The PwC building remains the tallest structure standing in Christchurch - but not for long. Kurt Bayer yesterday viewed its slow demise from the inside.
Towering 77m above central-city Christchurch, the damaged PricewaterhouseCoopers Building - too expensive to repair - oversees a city being torn down.
From the rooftop of the Armagh St glass office block, looking across the Canterbury Plains to the snow-dusted Southern Alps, the peace of the vista is broken by the constant hum of the demolition below.
What look like toy diggers and bulldozers clear the Crowne Plaza to the northwest, while almost all of Kilmore St, from Colombo to Manchester, is already gone.
Jackhammers chip, echo and reverberate to the south around Cathedral Square.
And below, about 40 demolition workers beaver inside the PwC building on what is the city's biggest demolition job.
Built in 1988 and 22 storeys high, it was slightly shorter than the Hotel Grand Chancellor - already "deconstructed" by the Canterbury Earthquake Recovery Authority this year.
But at 24,000sq m, it was the largest by land mass, and will take the British demolition experts, Arrow International, Nikau and Coleman and Company, about nine months to complete.
Their deadline is December 12, and since mid-March, they have stripped most of its contents.
Yesterday, when reporters were given a rare glimpse inside, it looked more like a squatters' residence than a proud and modern office block.
Pink spraypaint marks exposed electrical wires, air-conditioning ducts and walls, which are chipped, full of rough holes and barely holding up collapsed ceilings.
A musty smell hangs in the dark stairwells. Office chairs, covered in white dust, lie abandoned amidst piles of rolled up carpet and office folders.
Banging is heard above and below as workers continue to gut the building, preparing for the job of bringing it down floor by floor.
"The demolition is the reverse of its construction," says Canterbury Earthquake Recovery Authority lead engineer Carl Devereux.
He means that huge concrete panels which consist of the building's levels, will be cut up and plucked out by high-tech cranes.
Workers have started stripping the building from the top and the bottom.
They will meet in the middle floors, which sustained the worst of the damage in the magnitude 6.3 quake of February 22.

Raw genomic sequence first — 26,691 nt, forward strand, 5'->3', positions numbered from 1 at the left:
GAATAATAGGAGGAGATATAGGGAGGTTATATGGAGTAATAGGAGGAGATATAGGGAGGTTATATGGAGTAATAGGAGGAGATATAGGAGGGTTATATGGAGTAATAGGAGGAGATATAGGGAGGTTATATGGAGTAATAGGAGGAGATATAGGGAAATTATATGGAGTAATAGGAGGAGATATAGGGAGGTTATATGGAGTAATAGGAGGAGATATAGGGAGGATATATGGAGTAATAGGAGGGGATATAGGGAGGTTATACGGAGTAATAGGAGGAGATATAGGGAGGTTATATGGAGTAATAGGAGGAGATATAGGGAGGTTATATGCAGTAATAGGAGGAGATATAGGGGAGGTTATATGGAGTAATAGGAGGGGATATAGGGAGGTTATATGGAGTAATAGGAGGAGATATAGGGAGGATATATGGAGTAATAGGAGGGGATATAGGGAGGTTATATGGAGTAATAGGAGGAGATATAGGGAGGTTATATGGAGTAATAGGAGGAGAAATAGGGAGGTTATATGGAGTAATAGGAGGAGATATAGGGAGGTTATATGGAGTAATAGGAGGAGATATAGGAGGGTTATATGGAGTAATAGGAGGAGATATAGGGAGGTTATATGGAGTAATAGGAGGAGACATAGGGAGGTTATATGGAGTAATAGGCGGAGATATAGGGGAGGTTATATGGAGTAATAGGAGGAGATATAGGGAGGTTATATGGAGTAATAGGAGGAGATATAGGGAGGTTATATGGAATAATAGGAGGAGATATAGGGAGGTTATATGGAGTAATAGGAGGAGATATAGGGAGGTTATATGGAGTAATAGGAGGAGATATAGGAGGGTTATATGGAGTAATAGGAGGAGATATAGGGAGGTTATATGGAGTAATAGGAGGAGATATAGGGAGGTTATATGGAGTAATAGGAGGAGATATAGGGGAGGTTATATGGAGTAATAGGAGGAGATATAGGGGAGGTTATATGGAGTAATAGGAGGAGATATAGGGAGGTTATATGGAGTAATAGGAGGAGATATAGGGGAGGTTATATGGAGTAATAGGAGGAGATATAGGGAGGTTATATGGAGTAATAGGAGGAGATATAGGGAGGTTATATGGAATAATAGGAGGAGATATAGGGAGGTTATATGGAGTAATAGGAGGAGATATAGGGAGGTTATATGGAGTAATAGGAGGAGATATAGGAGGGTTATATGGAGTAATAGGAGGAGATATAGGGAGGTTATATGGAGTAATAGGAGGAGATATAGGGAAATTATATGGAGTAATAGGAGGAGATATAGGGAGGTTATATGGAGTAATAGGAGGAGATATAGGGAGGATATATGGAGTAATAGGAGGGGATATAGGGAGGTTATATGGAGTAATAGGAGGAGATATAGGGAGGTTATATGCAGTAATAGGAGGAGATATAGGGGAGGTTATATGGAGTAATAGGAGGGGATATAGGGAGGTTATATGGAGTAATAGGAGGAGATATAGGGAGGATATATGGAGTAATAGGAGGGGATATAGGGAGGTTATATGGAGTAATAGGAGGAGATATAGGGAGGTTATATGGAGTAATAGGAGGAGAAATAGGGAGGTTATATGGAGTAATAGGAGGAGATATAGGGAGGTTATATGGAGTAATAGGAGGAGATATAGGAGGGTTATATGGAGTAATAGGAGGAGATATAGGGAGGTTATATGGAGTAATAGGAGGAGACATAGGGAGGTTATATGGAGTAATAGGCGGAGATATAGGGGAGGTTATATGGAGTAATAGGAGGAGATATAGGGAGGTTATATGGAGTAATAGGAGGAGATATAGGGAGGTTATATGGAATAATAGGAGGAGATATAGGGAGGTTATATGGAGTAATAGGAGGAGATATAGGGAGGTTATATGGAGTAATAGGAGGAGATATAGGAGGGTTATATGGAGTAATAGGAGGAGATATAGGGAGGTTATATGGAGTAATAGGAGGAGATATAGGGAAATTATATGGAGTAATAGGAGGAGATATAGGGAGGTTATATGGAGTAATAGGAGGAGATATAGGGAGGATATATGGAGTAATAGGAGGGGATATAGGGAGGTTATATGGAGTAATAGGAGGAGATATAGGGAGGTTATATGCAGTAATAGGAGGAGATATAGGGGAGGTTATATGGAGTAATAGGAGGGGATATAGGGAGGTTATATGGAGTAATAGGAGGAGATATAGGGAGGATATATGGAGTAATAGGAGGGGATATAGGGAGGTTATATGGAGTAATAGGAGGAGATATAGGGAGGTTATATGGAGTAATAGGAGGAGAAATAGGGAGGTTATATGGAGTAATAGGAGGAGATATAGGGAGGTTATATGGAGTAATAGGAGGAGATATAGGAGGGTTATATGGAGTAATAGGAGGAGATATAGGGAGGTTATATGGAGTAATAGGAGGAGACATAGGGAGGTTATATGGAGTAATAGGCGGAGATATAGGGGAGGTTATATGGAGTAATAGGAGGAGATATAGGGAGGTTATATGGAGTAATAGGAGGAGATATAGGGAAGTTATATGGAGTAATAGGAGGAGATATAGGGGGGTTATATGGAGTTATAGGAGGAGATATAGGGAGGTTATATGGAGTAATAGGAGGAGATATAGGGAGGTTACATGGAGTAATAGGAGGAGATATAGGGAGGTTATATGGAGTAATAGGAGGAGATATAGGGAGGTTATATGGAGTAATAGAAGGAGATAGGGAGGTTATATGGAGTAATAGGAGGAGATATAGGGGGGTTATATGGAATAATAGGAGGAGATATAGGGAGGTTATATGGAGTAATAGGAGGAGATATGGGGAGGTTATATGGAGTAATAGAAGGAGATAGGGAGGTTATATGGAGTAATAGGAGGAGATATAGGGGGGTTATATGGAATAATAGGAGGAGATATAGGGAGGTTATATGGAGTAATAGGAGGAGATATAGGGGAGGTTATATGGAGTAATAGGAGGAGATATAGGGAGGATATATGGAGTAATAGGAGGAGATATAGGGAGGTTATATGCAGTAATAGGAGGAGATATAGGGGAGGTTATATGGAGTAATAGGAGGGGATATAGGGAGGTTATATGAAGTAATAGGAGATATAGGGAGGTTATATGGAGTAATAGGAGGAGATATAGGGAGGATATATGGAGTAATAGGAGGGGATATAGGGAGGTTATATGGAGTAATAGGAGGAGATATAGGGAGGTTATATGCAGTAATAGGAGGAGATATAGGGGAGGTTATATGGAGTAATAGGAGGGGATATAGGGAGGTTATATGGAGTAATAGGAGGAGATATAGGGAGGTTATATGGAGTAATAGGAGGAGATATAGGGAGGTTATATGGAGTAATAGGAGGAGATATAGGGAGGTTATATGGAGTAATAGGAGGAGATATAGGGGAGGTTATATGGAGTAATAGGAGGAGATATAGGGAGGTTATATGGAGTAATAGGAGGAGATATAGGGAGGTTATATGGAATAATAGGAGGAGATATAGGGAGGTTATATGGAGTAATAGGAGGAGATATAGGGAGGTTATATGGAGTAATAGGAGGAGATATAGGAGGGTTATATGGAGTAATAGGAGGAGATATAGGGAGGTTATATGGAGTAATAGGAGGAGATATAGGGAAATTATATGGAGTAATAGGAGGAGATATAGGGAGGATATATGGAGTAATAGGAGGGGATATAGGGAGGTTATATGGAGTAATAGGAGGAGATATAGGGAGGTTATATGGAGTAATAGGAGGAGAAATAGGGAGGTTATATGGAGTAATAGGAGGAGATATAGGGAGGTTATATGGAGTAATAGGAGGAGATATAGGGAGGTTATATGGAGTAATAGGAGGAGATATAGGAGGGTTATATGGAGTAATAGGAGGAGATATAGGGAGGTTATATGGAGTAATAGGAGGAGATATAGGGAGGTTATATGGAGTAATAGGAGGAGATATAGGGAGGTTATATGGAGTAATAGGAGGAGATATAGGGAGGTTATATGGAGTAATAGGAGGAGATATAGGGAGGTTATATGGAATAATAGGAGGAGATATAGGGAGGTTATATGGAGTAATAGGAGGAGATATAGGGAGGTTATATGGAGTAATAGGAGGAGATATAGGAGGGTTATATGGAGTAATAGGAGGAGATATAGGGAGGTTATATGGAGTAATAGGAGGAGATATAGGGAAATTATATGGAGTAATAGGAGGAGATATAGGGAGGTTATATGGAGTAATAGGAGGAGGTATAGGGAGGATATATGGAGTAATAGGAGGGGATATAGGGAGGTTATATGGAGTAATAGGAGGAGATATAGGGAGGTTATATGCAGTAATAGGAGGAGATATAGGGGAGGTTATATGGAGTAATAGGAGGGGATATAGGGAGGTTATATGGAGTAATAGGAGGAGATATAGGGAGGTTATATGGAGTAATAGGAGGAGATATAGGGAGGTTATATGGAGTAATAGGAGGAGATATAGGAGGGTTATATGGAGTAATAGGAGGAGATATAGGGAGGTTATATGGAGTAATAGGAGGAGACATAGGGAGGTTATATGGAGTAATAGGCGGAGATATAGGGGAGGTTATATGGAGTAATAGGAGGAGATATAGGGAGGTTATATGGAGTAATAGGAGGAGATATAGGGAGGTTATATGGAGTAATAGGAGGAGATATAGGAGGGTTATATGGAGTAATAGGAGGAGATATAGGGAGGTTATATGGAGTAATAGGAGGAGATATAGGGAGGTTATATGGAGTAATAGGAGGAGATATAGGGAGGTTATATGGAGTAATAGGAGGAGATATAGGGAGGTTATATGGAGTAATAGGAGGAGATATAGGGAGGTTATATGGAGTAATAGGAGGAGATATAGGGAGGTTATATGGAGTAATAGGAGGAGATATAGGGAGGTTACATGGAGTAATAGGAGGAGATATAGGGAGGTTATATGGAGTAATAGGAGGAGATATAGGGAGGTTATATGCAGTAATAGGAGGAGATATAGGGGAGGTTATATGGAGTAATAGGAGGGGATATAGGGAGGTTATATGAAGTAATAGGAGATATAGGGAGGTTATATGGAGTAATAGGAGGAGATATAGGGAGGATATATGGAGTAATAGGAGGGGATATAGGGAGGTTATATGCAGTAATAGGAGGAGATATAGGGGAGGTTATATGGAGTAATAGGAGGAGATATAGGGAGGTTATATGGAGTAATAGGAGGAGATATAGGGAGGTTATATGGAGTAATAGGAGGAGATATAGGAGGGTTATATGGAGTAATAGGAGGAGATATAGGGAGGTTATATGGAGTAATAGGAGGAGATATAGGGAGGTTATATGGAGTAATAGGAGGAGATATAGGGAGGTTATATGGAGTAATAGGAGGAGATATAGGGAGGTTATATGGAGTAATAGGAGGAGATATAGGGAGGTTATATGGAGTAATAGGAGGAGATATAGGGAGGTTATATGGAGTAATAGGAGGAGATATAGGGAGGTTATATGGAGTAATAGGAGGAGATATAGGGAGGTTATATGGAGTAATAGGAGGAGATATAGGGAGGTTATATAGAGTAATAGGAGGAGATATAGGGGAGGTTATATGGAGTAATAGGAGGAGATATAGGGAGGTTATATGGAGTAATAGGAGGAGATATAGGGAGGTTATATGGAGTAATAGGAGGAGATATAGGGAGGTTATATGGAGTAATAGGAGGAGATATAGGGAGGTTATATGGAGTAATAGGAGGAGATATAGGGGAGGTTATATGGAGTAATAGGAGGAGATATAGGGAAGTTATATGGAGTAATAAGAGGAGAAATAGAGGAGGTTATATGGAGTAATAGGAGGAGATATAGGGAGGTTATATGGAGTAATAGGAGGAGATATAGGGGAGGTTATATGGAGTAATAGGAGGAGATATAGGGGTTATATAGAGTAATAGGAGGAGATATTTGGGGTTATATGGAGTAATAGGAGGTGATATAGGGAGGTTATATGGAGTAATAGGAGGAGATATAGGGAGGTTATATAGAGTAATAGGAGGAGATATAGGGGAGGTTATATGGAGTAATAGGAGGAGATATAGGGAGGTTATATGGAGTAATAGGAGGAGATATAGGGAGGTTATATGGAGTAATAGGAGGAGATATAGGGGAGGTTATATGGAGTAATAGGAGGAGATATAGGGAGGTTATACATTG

The concrete frames around levels 6, 7 and 8 were twisted in the shake, and the beams have "hinged", causing serious damage.
It would have been too costly for the building owners to repair, so they have opted for a Cera-controlled demolition.
"The building did what it was supposed to do," Mr Devereux says. "It took a long time to reach a decision [on demolition]. Engineers working for the owners went through numerous assessments and repair options.
"But this building is coming down for economic reasons - it was just too expensive to repair."
The middle levels have been propped up with wooden beams to keep demolition workers safe as after-shock earthquakes continue to rumble.
The top third of the building is being demolished using the "cut and crane method" while the last 14 floors will be dismantled using a high-reach crane, known as Twinkletoes, which will arrive about mid-August.
Small Bobcat diggers scoot about the upper floors on tracks, using large mechanical jaws to strip the building interior.
It takes a week to strip each floor and erect a scaffold hand-rail to pave the way for the next stage of removing its windows.
One of the biggest tasks is tackling the basement, which Mr Devereux says was the deepest in the city and housed a swimming pool, gym, and car-park.
The PwC building is one of about 220 Christchurch buildings more than five storeys tall.
Of these, 110 have been demolished, or are in the process of being brought down.
And from the PwC roof, the view of gaping holes in city blocks, running in each direction, is clear evidence of how far we've come.